20 sounds idiosyncratic or case-by-case.  (I take it to be intended as a stronger statement than the mere "there are situations where you can tell people true things and it doesn't help them" - even if that's almost false there has to be some perverse scenario to make it so.)  Sometimes - often - I just want people to tell me stuff.  See also 17; the fact that someone else knows, even if nothing I can do will get them to tell me, makes my not-knowing something of a fake problem.

23 sounds like an outright contradiction of 22.  What do you want to do - solve problems by messing with the environment, or "nudge" people to solve a "statistical sex problem"?  Are there not any environmental changes that would accomplish this?  Condoms made a dent, didn't they?  What would literally perfect birth control and disease protection do?  More energy, better health, more time?  Literally perfect privacy?  Better information for everyone about how to be good in bed?  Non-twisted culture to raise new minds in?  Optional perfect body/avatar modification for everyone?  That took me three minutes to come up with.  Leaping straight to "nudges" is... discomfiting!*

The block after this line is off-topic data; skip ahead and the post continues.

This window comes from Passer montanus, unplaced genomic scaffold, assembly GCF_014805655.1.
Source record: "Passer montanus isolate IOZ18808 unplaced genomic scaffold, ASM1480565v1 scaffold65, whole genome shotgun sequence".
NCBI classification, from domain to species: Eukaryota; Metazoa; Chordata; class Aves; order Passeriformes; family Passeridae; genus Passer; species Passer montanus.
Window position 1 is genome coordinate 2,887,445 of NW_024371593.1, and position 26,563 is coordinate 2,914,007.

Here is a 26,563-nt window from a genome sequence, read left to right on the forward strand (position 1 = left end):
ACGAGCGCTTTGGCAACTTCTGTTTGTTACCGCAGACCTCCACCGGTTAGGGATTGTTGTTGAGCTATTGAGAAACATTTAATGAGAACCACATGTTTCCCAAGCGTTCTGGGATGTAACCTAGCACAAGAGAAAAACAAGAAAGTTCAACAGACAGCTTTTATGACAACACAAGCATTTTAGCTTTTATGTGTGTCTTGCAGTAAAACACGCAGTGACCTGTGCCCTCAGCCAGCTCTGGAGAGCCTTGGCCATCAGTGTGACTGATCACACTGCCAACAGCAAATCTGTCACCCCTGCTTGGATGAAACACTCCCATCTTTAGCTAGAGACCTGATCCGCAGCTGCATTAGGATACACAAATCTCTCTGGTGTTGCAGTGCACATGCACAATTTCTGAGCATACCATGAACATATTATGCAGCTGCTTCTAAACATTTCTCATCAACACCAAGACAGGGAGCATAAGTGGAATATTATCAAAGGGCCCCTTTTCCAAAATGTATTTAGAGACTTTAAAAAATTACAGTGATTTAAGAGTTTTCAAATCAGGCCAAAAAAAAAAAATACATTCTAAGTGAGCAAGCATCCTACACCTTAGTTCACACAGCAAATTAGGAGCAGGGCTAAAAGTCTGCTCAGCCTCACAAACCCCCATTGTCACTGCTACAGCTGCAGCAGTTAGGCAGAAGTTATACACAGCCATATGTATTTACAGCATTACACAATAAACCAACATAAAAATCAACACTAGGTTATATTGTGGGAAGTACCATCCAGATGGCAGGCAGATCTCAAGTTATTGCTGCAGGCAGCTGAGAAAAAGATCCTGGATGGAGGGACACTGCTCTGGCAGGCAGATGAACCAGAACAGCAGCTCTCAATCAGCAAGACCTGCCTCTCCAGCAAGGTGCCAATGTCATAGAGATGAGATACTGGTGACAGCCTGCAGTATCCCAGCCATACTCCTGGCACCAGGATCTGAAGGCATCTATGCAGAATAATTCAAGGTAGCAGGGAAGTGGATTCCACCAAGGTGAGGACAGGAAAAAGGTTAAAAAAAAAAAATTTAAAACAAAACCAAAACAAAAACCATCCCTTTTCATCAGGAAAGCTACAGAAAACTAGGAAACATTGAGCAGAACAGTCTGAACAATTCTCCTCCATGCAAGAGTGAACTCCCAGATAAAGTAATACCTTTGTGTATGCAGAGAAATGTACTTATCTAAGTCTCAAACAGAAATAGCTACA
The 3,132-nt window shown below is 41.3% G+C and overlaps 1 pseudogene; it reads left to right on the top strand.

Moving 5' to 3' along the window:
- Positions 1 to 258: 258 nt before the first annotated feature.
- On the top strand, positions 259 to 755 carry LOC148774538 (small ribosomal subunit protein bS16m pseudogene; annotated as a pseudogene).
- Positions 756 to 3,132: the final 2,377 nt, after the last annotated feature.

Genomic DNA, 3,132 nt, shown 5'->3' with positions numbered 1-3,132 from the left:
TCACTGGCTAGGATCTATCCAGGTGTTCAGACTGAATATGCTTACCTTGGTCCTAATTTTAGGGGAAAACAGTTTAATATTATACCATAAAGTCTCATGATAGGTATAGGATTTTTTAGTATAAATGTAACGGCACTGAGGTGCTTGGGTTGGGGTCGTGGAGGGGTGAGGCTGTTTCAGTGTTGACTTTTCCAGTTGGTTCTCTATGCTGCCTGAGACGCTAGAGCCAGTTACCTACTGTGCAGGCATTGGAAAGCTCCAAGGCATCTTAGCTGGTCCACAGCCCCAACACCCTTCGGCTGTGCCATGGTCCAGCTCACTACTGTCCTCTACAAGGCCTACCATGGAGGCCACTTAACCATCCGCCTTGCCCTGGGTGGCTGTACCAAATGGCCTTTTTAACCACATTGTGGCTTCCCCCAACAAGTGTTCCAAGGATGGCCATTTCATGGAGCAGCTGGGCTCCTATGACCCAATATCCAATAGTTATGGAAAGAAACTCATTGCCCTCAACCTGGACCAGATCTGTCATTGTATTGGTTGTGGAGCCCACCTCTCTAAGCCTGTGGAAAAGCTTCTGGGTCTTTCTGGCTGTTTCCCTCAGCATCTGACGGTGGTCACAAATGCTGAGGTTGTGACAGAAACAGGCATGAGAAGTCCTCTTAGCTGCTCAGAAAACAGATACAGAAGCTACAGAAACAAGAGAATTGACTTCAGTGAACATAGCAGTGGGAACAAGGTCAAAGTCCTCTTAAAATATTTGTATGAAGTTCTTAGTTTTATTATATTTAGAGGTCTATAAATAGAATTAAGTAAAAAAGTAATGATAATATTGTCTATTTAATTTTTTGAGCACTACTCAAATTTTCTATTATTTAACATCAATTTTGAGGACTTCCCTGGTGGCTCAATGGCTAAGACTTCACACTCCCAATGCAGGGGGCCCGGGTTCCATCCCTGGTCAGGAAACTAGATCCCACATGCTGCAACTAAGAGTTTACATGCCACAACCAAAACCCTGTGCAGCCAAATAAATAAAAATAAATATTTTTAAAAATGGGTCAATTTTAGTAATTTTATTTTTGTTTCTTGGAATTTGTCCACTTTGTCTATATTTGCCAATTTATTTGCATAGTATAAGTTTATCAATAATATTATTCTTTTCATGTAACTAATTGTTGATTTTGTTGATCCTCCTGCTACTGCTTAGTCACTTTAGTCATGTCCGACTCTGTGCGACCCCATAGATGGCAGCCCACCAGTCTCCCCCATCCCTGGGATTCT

27 and 28 are useful tools for fiction and interesting thought exercises, but it is not how we build houses (mine is right-side-up and has its plumbing in its bathrooms rather than on the roof, thank you).  It may not be how we should build eutopias in which we hope to actually live.  I like comfort.  I expect culture to change radically - the way cultures do when time passes and/or things change - once everyone has settled into transhumanity, but the form that transhumanity takes needn't itself be frightening, and trying to design this in sounds like a bad idea.

The general undercurrent through the laws "people should not have [access to] X" thing sounds problematic.  Unless we plan to deceive them about the nature of the postsingularity universe, their not being allowed X will be known to be somebody's fault.  Someone believed in some Laws of Fun that they programmed into an AI that determined that the best way to optimize for that kind of Fun was to disallow X.  Somebody is going to want X and somebody will be disappointed.

It is one thing to have a Eutopia that is scary, but it sounds so terribly sad to have one that is disappointing.

And I have never yet sincerely overestimated human heterogeneity.


*I think Eliezer in general assigns more-than-average importance to gender as a factor in personality, anyway... often in a heteronormative way.